Troparion

(295 words)

Author(s): Plank, Peter
[German Version] Troparion, name of a special chant in Byzantine Orthodox worship; its origin and original meaning are disputed. Over the centuries, the characteristics of a troparion have been subject to considerable variation. As a hymnographic genre, a troparion is hard to distinguish formally from a sticheron and a kathisma. Originally a troparion appears to have been a short text serving as a refrain, framing and/or subdividing the recitation of a psalm. Such troparia have been preserved in c…

Liturgical Languages

(1,039 words)

Author(s): Plank, Peter
[German Version] In principle any language capable of supporting a literature is suitable as a liturgical language. All languages in which liturgy has been recorded in writing turn out to be potential literary languages or have become such through the translation of biblical and liturgical texts. Not unlike liturgical vestments, liturgical languages that differ significantly from languages in daily use, spoken or written, have arisen through the exclusion of the liturgical domain from processes of change and development, as well as from potential replacement of spoken idioms. The …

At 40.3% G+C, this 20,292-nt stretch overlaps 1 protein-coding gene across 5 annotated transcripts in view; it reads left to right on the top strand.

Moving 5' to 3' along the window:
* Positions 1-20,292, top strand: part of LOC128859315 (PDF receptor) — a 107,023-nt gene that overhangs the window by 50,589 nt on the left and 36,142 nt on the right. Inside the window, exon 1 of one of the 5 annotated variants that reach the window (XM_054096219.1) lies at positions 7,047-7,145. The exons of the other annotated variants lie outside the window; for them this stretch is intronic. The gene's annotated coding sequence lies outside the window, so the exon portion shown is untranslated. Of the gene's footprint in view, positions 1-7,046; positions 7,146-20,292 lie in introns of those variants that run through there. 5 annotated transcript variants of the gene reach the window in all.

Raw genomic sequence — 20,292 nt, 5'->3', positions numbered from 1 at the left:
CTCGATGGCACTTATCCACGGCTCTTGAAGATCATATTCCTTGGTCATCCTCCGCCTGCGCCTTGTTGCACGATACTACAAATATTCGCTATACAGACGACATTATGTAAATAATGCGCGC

Theodore Graptos and Theophanes Graptos, Saints

(287 words)

Author(s): Plank, Peter
[German Version] The two brothers were born in Palestine c. 775 as sons of a priest named Jonas. Like their father, they became monks in the Sabas Monastery. Probably while traveling in the service of Patriarch Thomas I of Jerusalem (807–820), they were detained in Constantinople and became involved in the turmoil of the Iconoclastic controversy (Veneration of images: VI), which had flared up against in 815 under Emperor Leo V (813–820); in the course of it, as declared iconodules, they were forced to have their foreheads branded (γραπτοί/ graptoí) with satirical verses. Theophanes …

Theodore of Studios, Saint

(335 words)

Author(s): Plank, Peter